Tag Archives: story collection

The Everyday Bizzare: Zsuzsi Gartner’s ‘Better Living Through Plastic Explosives’

Zsuzsi Gartner’s new story collection, Better Living Through Plastic Explosives (Pintail, 224 pages), is a fun book in the best sense: a treasure of tears, laughs, sighs, and smiles. From her opening story, “Summer of the Flesh Eater,” to the title story that closes the collection, Gartner takes us on a creative and bizzare ride in and around British Columbia, awakening us to the marvels of the ordinary. Houses are swallowed up by the earth, recovering terrorists sweat over backyard gardens, a couple speaks the language of Swedish furniture, angels go to high school, and a group of adopted Chinese …Continue reading

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The Messiness of Love, Family, and Identity: Q&A with Lysley Tenorio

The people of Lysley Tenorio’s story collection, Monstress (Ecco), are straddlers. Most obviously, they straddle cultures. Filipino immigrants in America pine for their native land or wish, often hopelessly, to assimilate indistinguishably into the culture of their adopted home. Life in the Philippines seems just as conflicted; the West’s exported culture muscles out the endeavors of Filipinos, with the Beatles and Hollywood dominating the collective imagination there just as much as they do here. But Tenorio’s characters also seem to straddle the high and low. He imbues them with profound (but never cheaply sentimental) longings, and with refinement of feeling …Continue reading

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Living with the Inevitable: Josh Rolnick’s ‘Pulp and Paper’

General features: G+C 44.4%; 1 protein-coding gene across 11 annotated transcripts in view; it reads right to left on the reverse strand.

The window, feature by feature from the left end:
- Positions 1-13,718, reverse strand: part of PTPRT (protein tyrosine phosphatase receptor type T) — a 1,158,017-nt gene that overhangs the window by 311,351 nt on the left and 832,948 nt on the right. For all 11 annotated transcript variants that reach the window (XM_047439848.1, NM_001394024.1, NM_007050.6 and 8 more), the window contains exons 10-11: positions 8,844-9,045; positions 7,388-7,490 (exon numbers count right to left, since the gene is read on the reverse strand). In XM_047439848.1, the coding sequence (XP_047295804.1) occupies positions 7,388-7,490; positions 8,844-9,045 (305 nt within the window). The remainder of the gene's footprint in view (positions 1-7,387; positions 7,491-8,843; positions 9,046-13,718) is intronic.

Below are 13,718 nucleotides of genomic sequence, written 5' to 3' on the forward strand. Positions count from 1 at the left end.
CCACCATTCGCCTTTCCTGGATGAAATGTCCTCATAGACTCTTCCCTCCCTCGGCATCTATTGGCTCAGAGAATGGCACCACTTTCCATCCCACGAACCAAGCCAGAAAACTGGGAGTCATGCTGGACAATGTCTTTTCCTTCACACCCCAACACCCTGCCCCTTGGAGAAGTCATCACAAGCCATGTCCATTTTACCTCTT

In his first book of fiction, Pulp and Paper (University Of Iowa Press; 192 pages), Josh Rolnick offers a collection of eight stories dealing with those various moments of transition in our lives from which there is no return — moments that require his protagonists to confront their losses, weaknesses and failures. “Funnyboy” follows the attempts of a father to avoid confrontation and possible resolution with the teenage girl who accidentally killed his son in a car accident. Through him the reader experiences what it is like for those who refuse to move on, who refuse to cross over and …Continue reading

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Blue-Collar Living: Katherine Karlin’s Story Collection, ‘Send Me Work’

The heroines of Katherine Karlin’s first collection of short stories, Send Me Work (TriQuarterly Books/Northwestern; 159 pages), are on the verge of realizations about their unforgiving communities; that is, they are discovering the forces driving the blue-collar world around them, and, more interestingly, uncovering complex emotional truths about themselves. This is often quite funny. In “Bye-Bye, Larry,” (a Pushcart Prize winner originally published in Zyzzyva’s Spring 2005 issue), the female protagonist, a queer, soon-to-be-laid-off oil worker, muses on the differences between herself and the plant’s female manager: “it occurs to me that if I were taller, smarter, had paid more …Continue reading

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